So far in this beautiful life I have managed to travel to eleven countries. Visiting new countries and experiencing different cultures other than my own has made me more open minded, taught me many life lessons, introduced me to new friends, and expanded my palate exponentially. As an avid cook and self-proclaimed foodie, tasting new flavors and learning new cooking techniques around the world is a dream come true. In my opinion, learning about the cuisine of a country is one of the best ways to learn about the country’s culture as a whole. I have a hard time playing favorites with the countries I’ve visited because each has stirred me in unique ways. But if I was forced to choose a favorite, Thailand would be a front runner without a doubt.
Thailand has it all. From gorgeous tropical beaches and islands to bustling metropolises and abundant jungles. You can party till the sun comes up under the full moon and seek guidance from a local monk at the temple the next day. And I can’t say enough about the Thai people! Generous. Lively. Vibrant. Happy. Welcoming. Thai people are all of these things and their dynamic culture is especially brought to life in the bold, complex flavors of their cuisine.
The aromatics in Thailand are insane! Lemongrass, galangal, and other herbs are flavors that will dance on your palate in new, interesting ways. If, like me, you love spicy food, then Thailand will be your mecca. Thai chilies brought a new level of heat into my life in the best possible way. The use of fish sauce and dried shrimps brings a special umami to many Thai dishes. And somehow Thai food is made all the more delicious when savored while seated on low plastic chairs outdoors near a food stall or at an outdoor restaurant with a roll of toilet paper on the table for napkins. Motorbikes and tuk-tuks speeding by on the street behind you whipping your hair up as they go. Your ice-cold Thai milk tea dripping with beads of sweat from the humidity. Now that is living!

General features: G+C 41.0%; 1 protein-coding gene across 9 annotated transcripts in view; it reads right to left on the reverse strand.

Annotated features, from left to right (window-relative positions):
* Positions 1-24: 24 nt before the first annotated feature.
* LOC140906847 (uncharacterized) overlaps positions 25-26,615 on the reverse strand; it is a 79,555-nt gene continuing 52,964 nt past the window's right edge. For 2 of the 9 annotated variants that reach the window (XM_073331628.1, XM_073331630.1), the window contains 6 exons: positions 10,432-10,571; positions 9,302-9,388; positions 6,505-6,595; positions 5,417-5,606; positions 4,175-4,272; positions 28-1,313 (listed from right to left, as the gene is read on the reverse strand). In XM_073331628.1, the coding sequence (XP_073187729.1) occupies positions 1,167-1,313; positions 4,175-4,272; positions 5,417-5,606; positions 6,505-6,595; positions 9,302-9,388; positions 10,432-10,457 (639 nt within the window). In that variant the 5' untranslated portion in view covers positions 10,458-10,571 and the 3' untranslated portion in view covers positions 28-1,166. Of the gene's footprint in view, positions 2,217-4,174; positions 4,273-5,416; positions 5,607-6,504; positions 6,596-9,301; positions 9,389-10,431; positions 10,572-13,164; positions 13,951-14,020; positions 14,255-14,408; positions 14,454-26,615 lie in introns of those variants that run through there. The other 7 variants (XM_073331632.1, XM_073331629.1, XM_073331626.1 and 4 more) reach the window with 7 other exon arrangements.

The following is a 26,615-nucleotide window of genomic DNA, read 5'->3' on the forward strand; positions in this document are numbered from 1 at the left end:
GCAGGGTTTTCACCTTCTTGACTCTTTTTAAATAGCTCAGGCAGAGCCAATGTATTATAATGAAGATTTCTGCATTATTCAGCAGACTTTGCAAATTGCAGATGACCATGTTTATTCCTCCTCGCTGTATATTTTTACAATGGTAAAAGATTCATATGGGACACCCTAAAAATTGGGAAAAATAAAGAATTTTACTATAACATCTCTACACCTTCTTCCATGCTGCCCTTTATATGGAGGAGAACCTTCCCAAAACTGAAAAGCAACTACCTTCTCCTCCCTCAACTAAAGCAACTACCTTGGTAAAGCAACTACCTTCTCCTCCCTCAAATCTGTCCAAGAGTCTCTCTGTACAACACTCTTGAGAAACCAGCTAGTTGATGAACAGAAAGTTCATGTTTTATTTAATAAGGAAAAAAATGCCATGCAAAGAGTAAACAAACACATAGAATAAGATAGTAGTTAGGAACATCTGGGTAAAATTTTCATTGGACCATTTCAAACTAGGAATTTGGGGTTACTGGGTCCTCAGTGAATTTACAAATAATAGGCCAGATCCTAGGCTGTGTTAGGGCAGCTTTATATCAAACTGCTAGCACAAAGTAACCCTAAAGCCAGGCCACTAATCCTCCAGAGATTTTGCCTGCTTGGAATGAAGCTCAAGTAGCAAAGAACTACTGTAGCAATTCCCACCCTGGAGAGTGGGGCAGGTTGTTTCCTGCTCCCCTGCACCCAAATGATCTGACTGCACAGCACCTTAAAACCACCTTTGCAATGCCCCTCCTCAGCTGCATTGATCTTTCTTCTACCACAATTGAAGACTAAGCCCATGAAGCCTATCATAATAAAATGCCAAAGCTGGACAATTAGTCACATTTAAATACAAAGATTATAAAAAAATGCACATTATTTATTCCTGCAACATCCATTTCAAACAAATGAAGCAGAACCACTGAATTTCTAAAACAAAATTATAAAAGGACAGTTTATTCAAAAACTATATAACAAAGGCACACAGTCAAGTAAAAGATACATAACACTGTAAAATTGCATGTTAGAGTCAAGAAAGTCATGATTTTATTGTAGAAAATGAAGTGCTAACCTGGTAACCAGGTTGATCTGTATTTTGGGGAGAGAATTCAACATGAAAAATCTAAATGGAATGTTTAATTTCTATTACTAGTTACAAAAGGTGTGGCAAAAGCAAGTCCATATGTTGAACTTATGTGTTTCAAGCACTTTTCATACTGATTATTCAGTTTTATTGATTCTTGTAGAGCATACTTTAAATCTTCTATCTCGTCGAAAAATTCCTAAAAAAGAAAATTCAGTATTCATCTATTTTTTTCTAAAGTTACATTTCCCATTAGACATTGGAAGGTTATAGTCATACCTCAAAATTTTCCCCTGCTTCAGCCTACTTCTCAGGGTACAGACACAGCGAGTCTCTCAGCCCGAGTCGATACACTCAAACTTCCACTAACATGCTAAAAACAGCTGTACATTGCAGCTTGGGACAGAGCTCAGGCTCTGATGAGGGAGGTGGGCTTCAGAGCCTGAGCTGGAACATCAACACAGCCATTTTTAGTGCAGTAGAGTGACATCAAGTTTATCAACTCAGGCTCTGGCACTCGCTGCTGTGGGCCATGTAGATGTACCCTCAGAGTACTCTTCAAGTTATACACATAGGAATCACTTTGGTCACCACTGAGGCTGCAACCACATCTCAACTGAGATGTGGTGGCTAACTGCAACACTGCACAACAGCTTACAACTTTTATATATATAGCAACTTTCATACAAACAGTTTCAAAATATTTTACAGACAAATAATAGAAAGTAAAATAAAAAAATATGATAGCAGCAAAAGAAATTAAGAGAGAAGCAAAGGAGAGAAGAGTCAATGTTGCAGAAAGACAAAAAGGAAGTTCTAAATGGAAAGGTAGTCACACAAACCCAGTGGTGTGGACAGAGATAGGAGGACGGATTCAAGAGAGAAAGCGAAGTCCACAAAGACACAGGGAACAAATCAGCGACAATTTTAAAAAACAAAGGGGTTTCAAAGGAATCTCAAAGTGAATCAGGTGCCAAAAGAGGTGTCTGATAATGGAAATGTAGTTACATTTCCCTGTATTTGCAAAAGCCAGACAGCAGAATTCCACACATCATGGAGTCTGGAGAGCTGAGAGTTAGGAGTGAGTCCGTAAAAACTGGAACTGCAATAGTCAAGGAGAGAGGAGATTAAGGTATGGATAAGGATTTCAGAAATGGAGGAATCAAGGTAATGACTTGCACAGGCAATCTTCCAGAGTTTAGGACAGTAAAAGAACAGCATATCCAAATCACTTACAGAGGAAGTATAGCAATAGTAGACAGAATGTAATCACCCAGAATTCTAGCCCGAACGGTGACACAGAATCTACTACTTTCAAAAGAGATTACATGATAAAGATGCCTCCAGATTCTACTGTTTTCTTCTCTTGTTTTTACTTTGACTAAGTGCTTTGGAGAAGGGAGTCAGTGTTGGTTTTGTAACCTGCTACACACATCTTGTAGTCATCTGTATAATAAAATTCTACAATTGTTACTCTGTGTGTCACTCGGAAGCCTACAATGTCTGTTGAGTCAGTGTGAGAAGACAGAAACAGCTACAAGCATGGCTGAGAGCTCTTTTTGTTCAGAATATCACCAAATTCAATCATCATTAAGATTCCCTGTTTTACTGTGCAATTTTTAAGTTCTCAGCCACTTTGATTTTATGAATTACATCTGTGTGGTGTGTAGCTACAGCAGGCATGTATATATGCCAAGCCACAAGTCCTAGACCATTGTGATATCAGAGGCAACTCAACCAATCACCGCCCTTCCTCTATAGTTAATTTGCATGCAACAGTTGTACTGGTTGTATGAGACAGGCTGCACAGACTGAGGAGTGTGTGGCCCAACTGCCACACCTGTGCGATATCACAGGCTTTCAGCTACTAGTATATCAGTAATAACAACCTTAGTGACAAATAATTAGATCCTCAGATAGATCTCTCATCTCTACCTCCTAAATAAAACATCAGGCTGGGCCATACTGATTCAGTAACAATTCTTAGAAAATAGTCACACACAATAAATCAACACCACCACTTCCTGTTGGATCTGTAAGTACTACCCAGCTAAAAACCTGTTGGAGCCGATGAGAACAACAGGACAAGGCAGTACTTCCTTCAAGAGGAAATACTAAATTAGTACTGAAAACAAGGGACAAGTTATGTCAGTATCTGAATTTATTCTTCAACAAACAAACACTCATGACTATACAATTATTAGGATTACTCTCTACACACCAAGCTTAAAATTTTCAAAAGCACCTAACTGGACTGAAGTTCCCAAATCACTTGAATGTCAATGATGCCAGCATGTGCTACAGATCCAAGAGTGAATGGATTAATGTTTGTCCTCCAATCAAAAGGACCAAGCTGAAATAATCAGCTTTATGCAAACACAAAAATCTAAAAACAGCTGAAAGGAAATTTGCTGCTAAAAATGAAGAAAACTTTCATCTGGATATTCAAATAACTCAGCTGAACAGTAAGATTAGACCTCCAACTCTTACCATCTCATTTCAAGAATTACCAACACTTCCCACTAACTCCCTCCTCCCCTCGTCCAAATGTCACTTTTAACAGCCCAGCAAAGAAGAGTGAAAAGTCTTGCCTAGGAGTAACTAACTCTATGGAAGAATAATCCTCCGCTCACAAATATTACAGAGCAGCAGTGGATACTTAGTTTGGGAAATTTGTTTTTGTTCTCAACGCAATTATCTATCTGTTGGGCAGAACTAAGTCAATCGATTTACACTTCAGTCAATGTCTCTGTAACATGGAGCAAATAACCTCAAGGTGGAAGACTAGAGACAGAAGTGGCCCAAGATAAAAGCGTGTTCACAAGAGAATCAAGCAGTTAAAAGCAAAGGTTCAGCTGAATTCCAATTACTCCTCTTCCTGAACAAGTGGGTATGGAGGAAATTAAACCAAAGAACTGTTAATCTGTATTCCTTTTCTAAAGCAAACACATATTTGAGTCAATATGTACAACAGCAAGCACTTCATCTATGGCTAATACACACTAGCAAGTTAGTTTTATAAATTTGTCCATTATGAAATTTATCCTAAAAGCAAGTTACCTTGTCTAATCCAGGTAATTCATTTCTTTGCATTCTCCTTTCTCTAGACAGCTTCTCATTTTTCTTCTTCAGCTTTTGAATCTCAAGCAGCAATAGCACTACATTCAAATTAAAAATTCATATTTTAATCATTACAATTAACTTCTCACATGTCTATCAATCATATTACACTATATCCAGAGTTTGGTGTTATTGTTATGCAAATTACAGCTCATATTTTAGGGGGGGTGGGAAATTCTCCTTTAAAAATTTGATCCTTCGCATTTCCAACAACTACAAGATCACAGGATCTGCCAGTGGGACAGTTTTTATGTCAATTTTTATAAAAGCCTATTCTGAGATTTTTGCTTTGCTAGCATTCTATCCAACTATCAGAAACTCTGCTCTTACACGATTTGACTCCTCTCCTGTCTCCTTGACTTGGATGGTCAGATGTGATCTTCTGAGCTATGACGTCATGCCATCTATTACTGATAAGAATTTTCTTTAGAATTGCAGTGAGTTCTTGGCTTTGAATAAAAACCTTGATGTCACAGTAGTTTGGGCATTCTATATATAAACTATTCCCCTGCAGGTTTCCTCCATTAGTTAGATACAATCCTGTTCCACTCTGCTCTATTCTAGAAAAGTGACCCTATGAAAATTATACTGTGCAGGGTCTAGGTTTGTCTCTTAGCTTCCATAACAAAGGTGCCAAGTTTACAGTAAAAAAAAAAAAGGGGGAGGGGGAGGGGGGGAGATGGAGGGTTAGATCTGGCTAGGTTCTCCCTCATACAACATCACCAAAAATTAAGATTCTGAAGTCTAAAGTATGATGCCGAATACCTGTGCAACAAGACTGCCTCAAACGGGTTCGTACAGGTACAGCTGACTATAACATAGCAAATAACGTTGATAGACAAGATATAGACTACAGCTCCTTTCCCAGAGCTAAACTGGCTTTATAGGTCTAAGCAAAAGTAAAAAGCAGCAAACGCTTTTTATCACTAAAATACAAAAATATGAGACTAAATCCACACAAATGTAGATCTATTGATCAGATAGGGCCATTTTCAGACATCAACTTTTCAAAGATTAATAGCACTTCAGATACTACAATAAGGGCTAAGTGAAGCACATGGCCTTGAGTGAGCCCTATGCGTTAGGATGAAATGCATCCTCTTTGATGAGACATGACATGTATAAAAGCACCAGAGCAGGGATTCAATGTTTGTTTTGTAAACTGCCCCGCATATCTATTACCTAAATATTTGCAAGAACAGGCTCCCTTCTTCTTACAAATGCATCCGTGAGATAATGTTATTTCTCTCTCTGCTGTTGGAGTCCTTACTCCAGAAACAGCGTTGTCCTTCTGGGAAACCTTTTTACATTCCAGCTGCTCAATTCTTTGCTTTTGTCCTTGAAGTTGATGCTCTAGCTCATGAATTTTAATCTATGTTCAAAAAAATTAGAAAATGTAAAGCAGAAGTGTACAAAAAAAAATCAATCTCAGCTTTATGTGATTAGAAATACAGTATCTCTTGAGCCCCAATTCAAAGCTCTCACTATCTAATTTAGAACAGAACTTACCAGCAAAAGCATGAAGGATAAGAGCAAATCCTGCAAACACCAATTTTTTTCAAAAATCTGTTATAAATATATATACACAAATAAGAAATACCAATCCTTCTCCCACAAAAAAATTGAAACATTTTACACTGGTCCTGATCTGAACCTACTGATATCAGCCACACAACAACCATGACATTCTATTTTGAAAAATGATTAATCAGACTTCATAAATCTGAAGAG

The Inspiration For My Easy Thai Noodle Soup
While I was in Thailand, I took a cooking classing to learn Thai cooking techniques so I could one day recreate this magical cuisine at home. I elected to make prawn and coconut Thai soup, pad thai, and green curry, which all turned out incredibly delicious. In addition to having the proper ingredients (we picked ours up from a local outdoor market), I learned the key component to making a perfect pad thai is to have an extremely hot wok. For the green curry, it was all about the curry paste. We made our curry pastes from scratch, using a mortar and pestle to pound a total of 15 ingredients into a paste. These ingredients included dry cumin seeds, dry coriander seeds, lemongrass, galangal, kaffir lime, coriander root, shallots, garlic, yellow tumeric, ginger, sweet basil leaves, red Thai chiles, green Thai chiles, salt, and shrimp paste. If memory serves, it took at least 20 minutes to pound out the curry paste, but man was it worth it!!